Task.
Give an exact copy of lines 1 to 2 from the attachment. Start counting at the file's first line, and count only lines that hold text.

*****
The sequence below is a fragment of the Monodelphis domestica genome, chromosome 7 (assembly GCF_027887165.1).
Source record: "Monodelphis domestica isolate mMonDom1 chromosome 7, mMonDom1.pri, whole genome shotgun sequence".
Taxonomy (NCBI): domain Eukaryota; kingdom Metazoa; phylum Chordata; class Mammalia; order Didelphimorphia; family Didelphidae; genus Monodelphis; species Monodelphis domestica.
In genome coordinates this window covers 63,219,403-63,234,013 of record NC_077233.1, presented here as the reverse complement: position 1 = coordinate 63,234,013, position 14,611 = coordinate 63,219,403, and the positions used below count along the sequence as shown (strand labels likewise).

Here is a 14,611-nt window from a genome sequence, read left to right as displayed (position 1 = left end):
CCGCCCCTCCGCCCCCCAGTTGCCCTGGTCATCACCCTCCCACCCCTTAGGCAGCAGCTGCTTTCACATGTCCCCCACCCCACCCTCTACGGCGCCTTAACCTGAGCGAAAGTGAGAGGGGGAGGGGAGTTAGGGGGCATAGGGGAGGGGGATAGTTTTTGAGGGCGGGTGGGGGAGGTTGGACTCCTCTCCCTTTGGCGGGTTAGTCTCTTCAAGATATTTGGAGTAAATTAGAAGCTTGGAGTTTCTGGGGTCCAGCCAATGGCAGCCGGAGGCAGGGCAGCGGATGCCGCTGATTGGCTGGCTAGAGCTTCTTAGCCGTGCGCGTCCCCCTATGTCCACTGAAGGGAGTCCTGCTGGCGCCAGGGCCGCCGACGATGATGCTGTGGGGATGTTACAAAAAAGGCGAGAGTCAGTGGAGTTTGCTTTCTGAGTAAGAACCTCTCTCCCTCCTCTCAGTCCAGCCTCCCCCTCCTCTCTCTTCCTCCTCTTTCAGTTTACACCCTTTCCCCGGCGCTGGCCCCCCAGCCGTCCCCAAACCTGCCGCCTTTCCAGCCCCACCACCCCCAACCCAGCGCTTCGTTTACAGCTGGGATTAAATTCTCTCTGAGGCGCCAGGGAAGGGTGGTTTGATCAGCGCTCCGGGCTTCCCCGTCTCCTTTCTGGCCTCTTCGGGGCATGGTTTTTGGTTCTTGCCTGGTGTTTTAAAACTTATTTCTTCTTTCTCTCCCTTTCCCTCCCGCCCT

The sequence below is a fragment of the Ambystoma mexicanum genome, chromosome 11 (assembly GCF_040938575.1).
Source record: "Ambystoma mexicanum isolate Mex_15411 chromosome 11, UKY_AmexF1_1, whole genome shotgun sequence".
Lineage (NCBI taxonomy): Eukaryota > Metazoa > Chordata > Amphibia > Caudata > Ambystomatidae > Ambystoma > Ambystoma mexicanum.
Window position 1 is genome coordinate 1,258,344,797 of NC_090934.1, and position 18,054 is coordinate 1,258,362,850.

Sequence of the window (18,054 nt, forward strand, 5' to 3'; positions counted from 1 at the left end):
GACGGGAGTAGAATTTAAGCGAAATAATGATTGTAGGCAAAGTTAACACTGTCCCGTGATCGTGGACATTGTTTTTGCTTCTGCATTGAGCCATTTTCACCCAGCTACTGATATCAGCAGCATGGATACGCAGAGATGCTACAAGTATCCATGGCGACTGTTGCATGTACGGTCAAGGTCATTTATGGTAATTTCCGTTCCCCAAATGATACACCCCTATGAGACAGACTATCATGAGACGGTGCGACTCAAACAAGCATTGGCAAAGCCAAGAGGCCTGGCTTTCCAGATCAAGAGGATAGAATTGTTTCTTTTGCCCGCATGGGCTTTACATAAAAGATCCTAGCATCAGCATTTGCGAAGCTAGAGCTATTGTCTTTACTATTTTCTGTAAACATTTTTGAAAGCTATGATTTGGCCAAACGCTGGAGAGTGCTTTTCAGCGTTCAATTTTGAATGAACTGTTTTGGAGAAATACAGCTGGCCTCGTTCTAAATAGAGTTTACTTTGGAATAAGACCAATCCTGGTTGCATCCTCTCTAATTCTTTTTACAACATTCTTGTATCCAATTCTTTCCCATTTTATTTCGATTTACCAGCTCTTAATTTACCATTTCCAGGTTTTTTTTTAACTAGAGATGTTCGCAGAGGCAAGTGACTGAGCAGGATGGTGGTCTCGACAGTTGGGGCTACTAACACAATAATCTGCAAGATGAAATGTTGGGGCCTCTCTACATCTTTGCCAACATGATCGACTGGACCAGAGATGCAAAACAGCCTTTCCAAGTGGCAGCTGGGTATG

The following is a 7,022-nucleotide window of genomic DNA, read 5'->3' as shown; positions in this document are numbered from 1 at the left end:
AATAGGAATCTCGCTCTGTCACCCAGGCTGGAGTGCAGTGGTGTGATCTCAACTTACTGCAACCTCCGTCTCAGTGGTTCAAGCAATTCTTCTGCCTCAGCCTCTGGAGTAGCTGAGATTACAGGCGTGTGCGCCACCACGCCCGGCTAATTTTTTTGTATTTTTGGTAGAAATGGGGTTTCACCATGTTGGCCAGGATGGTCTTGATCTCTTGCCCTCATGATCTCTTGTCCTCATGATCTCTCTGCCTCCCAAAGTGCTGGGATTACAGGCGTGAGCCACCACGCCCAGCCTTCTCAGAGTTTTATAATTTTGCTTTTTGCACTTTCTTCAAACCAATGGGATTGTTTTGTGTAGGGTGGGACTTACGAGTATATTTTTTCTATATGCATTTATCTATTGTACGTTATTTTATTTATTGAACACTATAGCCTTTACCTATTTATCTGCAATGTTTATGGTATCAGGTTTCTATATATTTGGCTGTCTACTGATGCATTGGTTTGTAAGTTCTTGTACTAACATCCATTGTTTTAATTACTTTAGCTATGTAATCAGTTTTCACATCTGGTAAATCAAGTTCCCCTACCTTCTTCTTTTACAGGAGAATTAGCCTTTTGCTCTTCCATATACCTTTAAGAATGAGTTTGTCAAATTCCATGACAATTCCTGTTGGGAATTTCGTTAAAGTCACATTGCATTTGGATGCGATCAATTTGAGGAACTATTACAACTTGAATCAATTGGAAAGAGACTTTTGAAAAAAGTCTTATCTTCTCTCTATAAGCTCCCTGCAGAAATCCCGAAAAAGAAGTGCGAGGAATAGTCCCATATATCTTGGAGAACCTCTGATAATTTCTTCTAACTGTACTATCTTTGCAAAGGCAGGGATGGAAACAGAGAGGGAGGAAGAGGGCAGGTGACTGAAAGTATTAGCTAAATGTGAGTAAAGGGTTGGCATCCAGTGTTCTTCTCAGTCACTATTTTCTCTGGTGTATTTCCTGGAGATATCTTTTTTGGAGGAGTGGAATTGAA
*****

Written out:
The sequence below is a fragment of the Monodelphis domestica genome, chromosome 7 (assembly GCF_027887165.1).
Source record: "Monodelphis domestica isolate mMonDom1 chromosome 7, mMonDom1.pri, whole genome shotgun sequence".